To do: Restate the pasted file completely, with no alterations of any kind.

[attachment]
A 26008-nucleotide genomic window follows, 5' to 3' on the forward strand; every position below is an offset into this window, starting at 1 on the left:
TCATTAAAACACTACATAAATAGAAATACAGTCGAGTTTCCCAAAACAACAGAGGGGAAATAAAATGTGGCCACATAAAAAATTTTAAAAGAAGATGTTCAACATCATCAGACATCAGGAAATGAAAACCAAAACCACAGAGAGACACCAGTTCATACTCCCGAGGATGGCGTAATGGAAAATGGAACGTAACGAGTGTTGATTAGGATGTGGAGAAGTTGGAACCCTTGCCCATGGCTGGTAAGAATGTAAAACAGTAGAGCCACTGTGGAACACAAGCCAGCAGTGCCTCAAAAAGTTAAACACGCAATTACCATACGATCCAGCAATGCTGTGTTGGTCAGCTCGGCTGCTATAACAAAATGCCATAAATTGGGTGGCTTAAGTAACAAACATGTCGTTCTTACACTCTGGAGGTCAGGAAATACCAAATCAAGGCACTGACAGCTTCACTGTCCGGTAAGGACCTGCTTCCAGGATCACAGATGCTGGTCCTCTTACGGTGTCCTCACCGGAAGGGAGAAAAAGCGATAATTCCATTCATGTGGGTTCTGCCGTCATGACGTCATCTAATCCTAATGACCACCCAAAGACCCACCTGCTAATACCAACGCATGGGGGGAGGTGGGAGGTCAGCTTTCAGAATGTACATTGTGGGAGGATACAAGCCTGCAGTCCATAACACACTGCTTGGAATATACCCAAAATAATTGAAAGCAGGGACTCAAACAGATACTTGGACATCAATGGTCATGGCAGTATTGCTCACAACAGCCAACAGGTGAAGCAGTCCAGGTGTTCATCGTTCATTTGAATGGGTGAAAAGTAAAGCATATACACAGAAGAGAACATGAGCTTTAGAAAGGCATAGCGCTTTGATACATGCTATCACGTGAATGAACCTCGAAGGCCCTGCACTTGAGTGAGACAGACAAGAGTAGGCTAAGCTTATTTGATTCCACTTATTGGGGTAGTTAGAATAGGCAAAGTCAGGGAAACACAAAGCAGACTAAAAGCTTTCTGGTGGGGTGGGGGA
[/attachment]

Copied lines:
A 26008-nucleotide genomic window follows, 5' to 3' on the forward strand; every position below is an offset into this window, starting at 1 on the left:
TCATTAAAACACTACATAAATAGAAATACAGTCGAGTTTCCCAAAACAACAGAGGGGAAATAAAATGTGGCCACATAAAAAATTTTAAAAGAAGATGTTCAACATCATCAGACATCAGGAAATGAAAACCAAAACCACAGAGAGACACCAGTTCATACTCCCGAGGATGGCGTAATGGAAAATGGAACGTAACGAGTGTTGATTAGGATGTGGAGAAGTTGGAACCCTTGCCCATGGCTGGTAAGAATGTAAAACAGTAGAGCCACTGTGGAACACAAGCCAGCAGTGCCTCAAAAAGTTAAACACGCAATTACCATACGATCCAGCAATGCTGTGTTGGTCAGCTCGGCTGCTATAACAAAATGCCATAAATTGGGTGGCTTAAGTAACAAACATGTCGTTCTTACACTCTGGAGGTCAGGAAATACCAAATCAAGGCACTGACAGCTTCACTGTCCGGTAAGGACCTGCTTCCAGGATCACAGATGCTGGTCCTCTTACGGTGTCCTCACCGGAAGGGAGAAAAAGCGATAATTCCATTCATGTGGGTTCTGCCGTCATGACGTCATCTAATCCTAATGACCACCCAAAGACCCACCTGCTAATACCAACGCATGGGGGGAGGTGGGAGGTCAGCTTTCAGAATGTACATTGTGGGAGGATACAAGCCTGCAGTCCATAACACACTGCTTGGAATATACCCAAAATAATTGAAAGCAGGGACTCAAACAGATACTTGGACATCAATGGTCATGGCAGTATTGCTCACAACAGCCAACAGGTGAAGCAGTCCAGGTGTTCATCGTTCATTTGAATGGGTGAAAAGTAAAGCATATACACAGAAGAGAACATGAGCTTTAGAAAGGCATAGCGCTTTGATACATGCTATCACGTGAATGAACCTCGAAGGCCCTGCACTTGAGTGAGACAGACAAGAGTAGGCTAAGCTTATTTGATTCCACTTATTGGGGTAGTTAGAATAGGCAAAGTCAGGGAAACACAAAGCAGACTAAAAGCTTTCTGGTGGGGTGGGGGA